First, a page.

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terns were hoisted from the Hartford's mizzen peak, and soon the boatswain's call, “Up all hammocks," rang over the water. It was known the evening before, that the desperate conflict would come off in the morning, and there was but little sleep in the fleet that night. Thé 'scene, the hour, and the momentous issues at stake made every man thoughtful. Not a breeze ruffled the surface of the river--the forts were silent aboven-the stars looked serenely down--while the deep tranquility that rested on shore and stream was broken only by the heavy boom, every ten minutes, of a gun from the boats on watch. But the moment those two signal lanterns were run up on the flag-ship, all this was changed. The rattling of chains, the heaving of anchors and commands of officers, transformed the scene of quietness into one of bustle and stern preparation. In an hour and a half every thing was ready, and the flag-ship, followed by the Richmond and Brooklyn and six gun boats, turned their prows up the river, steering straight for fort Jackson. The Pensacola, Mississippi, Oneida, and Varina, under Captain Bailey, with four gun boats came next, and were to engage fort St. Philip. The Harriet Lane, Westfield, Owasco, Miami, Clifton, and Jackson, under Porter, came last, and were to take position where they could pour an enfilading fire of grape and shrapnel into fort Jackson while Parragut lurled his heavy broadsides into it in front. As soon as the fleet started on its terrible mission, all the mortar boats opened their fire, and canopied by the blazing shells, "that crossing and recrossing in every direction, wove their fiery net work over the sky and dropped with a thunderors sound into the doomed works--the flag-ship, accompanied by her consorts steamed swiftly forward through the gloom. As soon as they came within rangé, signal rockets darted up from the low fortifications, and the next instant the volcano opened. Taking the awful storm in perfect si!ence, Farragut kept steadily on, till he was close abreast,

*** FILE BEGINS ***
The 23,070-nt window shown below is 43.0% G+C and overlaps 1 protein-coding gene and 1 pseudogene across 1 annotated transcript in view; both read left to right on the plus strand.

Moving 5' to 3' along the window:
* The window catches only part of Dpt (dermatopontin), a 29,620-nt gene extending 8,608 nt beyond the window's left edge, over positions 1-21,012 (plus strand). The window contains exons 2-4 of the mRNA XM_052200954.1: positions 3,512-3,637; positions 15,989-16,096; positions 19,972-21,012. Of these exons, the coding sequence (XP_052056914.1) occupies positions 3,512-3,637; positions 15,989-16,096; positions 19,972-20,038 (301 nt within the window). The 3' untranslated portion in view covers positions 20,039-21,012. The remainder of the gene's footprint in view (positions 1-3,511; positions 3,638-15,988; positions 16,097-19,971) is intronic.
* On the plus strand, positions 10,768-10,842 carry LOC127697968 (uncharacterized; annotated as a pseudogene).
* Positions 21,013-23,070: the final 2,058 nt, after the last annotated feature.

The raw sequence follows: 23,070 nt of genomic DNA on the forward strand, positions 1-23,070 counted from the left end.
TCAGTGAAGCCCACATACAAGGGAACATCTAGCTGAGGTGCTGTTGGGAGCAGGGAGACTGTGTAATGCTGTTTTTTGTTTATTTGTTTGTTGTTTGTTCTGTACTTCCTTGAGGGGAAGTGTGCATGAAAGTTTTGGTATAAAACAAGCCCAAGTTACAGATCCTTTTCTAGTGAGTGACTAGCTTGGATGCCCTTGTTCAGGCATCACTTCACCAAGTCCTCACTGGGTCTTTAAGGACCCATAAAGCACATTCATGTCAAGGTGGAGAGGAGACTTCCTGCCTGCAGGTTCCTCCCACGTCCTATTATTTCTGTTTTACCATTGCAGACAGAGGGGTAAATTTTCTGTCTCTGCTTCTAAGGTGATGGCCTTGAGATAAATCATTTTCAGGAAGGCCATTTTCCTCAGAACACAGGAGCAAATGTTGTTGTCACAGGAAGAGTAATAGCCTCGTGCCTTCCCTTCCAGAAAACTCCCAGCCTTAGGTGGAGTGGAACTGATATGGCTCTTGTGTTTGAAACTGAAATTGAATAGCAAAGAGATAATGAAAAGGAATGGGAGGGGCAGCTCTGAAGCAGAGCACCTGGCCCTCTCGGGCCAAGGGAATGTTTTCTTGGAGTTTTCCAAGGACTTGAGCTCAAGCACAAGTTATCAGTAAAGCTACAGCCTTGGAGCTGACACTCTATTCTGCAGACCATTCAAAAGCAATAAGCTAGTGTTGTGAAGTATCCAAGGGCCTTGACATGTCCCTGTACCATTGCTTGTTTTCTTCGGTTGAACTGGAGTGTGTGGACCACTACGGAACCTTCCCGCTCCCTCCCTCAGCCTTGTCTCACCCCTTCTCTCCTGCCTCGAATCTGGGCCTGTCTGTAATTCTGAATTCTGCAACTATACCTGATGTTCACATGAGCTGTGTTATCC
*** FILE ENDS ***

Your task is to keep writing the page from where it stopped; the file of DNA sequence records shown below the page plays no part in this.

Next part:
*****, **rrior ONLXL mart VEHHINK"







And entire destruction of rebel zunboats, rams, und ironclad batteries by Union flect und or ('oinniodore Furregut April 21, 18.32. An ohou
writes: "The sight of this might Attack was awfully and The river was lit up with blazing rafis tiiled with piuo knuts,

and the ships seemed to be fighting literally anidst trames and smoku."






when his broadsides opened. As each ship came up, it delivered its broadside, and on both sides of the river, it was one continuous stream of fire, and thunder peal, that shook the shores like an earthquake. For half an hour, it seemed as if all the explosive elements of earth and air were collected there. The vessels did not stop to engage the forts, but delivering their broadsides swept on towards the gun boats beyond. Fire rasts now came drifting down the tide, lighting up the pandemonium with a fiercer glare, and making that early morning wild and awful as the last day of time. The shot and shell from nearly five hundred cannon filled all the air, and it seemed as if nothing made with human hands could survive such a storm. The Ithaca, with a shot through her, was compelled to drop out of the fight, in doing which, she came under the close fire of the fort, and was completely riddled, yet strange to say only two of her crew were struck. Exploding shells filled the air, hot shot crashed through the hulls, yet the gallant flcet, wrapped in the smoke of its own broadsides, moved on in its pathway of flame, while the river ahead was filled with fire rafts and iron clad